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Daily News Summary

The purpose of this summary provided by the Communications Department of The Florida Bar is to present media coverage that may be of interest to members. Opinions expressed in the articles are attributable solely to the authors. The Florida Bar does not adopt or endorse any opinions expressed below. For information on previous articles, please contact the publishing newspaper directly.

September 06, 2019

  1. Legal Profession

    CHIEF JUSTICE CANADY EXTENDS DEADLINES DUE TO HURRICANE DORIAN

    The Florida Bar News | Article | September 05, 2019

    Today, the Daily News Summary highlights Florida Bar News stories on the extension of state-court legal deadlines in storm-damaged areas and a courthouse security bill filed in the Florida Senate. Missed a state legal deadline due to Hurricane Dorian? Orders now are being issued by Florida Chief Justice Charles Canady retroactively extending state-court legal deadlines in storm-damaged areas. These orders are being posted on the Florida Supreme Court’s Administrative Orders page as they are issued. More orders will be posted over the next few days as local courts continue to reopen as Hurricane Dorian moves northward.

  2. The Florida Bar

    FLORIDA BAR PRESIDENT SAYS PROPOSED PARENTAL LEAVE RULE IS NOT PERFECT BUT IS ‘MOVING THE NEEDLE’

    Daily Business Review | Article | September 05, 2019

    Striving for perfection is important in the practice of law, but it is dragging down progress in achieving diversity in the workplace, Florida Bar President John Stewart told a crowd attending a diversity luncheon co-hosted by several voluntary bars in Miami on Thursday [Sept. 5]. Stewart advocated in favor of a proposed parental leave rule at the Florida Supreme Court last week. The court heard oral arguments over the proposed rule, which says a judge must grant a motion for parental leave for up to three months unless the opposing party can show substantial prejudice. “The rule wasn’t perfect — there’s no question about that — but the concept is a solid one,” he said. “Whatever we do in this arena is not going to be perfect. We need progress in this arena.”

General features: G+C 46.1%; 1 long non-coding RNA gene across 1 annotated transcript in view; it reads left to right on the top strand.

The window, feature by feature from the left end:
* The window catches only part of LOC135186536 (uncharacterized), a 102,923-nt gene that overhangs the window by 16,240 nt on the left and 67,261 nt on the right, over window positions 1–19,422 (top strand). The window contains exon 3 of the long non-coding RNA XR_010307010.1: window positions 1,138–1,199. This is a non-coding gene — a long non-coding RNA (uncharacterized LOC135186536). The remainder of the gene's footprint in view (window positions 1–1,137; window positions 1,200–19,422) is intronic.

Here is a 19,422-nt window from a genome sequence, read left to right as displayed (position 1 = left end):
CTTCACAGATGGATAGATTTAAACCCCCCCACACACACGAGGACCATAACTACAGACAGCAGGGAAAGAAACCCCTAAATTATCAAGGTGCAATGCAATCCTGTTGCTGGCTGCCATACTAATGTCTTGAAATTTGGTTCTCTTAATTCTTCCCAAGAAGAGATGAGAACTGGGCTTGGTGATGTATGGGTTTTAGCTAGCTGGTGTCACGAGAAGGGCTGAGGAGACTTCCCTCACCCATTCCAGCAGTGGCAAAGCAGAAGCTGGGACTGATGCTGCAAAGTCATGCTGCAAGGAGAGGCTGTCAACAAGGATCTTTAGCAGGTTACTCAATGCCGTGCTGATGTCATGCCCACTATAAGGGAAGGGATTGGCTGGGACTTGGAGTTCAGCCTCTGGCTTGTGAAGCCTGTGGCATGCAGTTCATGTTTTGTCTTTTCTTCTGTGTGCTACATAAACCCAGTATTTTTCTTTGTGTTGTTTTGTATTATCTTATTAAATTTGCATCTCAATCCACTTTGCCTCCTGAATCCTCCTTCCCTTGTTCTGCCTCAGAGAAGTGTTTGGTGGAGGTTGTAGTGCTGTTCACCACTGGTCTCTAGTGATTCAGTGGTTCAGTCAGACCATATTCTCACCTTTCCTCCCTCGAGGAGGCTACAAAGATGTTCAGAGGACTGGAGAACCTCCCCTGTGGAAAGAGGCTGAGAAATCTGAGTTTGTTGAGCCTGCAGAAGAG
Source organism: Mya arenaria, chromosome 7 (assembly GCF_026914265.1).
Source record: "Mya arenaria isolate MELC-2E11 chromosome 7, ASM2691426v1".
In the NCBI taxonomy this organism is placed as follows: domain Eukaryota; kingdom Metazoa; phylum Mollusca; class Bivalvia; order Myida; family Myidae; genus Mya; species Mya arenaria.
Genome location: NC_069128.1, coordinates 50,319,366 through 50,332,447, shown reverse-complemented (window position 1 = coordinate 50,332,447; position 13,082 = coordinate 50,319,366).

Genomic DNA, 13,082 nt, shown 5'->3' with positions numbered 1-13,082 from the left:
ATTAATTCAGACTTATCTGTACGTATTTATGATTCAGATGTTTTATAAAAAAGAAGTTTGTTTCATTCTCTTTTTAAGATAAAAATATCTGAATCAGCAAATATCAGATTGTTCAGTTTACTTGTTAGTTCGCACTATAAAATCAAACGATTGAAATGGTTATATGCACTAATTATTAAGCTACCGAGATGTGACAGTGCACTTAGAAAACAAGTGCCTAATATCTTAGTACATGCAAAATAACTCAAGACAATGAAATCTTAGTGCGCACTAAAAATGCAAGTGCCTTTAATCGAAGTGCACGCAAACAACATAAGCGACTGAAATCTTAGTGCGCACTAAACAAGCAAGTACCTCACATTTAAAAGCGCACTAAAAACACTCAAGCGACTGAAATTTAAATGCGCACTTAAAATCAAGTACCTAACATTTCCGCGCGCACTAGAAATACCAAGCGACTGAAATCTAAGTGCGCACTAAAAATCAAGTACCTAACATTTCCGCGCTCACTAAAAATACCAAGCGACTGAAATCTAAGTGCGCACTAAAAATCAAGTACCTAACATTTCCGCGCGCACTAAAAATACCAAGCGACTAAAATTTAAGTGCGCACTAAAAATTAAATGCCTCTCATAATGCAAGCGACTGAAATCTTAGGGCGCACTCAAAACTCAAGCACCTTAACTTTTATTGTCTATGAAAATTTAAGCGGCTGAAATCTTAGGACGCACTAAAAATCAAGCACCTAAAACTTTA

3. Legislative

    FLORIDA GUARDIANSHIP LAWS AND ELDER LAW ATTORNEYS’ LOBBYING | SPECIAL REPORT

    Orlando Sentinel | Article | September 05, 2019

    The article discusses guardianship issues in Florida, providing an overview of the stakeholders and legislation affecting guardianship cases.

  4. Civil Justice Issues

    PBC WAITS FOR OPIOID CASE TO GO TO TRIAL

    Palm Beach Post | Article | September 05, 2019

    A year and a half after suing three doctors and a slew of drug distributors and manufacturers for their alleged roles in fueling the opioid crisis, Palm Beach County must still wait for its day in court — along with almost 2,000 other interested parties. But the first “bellwether” trial that could signal the success or failure of similar cases filed by local governments against pharmaceutical firms is set to begin Oct. 21 and is expected to last seven weeks. The October trial in a northern Ohio courtroom will pit Summit and Cuyahoga counties in Ohio against Purdue Pharma, the maker of OxyContin.

  5. Legal Profession

    MY STUDENTS ARE THE FUTURE OF JUVENILE JUSTICE | JUDGE IRENE SULLIVAN

    Tampa Bay Times | Column | September 05, 2019

    Irene Sullivan, a retired judge from the 6th Judicial Circuit bench and adjunct professor at Stetson University College of Law in Gulfport, writes: “What [my students] have in common is why teaching juvenile law is so rewarding — almost as rewarding as being a juvenile judge. They may not have bought or sold real property or signed a mortgage or traded stocks or executed a will. They will take those classes. But all 23 of them have been a kid! Just like lawyers and judges and probation officers and case managers in juvenile court, my law students bring their different perspectives, backgrounds and experiences of being a kid.”

  6. Other

    ST. JOHNS COUNTY ATTORNEY HONORED BY GIRL SCOUTS FOR HELPING MOST VULNERABLE RESIDENTS

    Jacksonville Times-Union | Article | September 05, 2019

    Attorney Megan Wall, current managing attorney and pro bono coordinator for St. Johns County Legal Aid, loves her job and it shows in her smile, her demeanor and her long hours on the job. Since 2005, she has worked tirelessly and passionately to help the county’s most vulnerable residents find justice. Wall grew up during the 1960s, and she credits her parents, who she describes as “hippies,” for instilling their values in her — values that made them activists for peace and advocates for the environment. Those beliefs helped lead to her selection as a 2019 Woman of Distinction St. Johns County by the Girl Scouts of Gateway Council.

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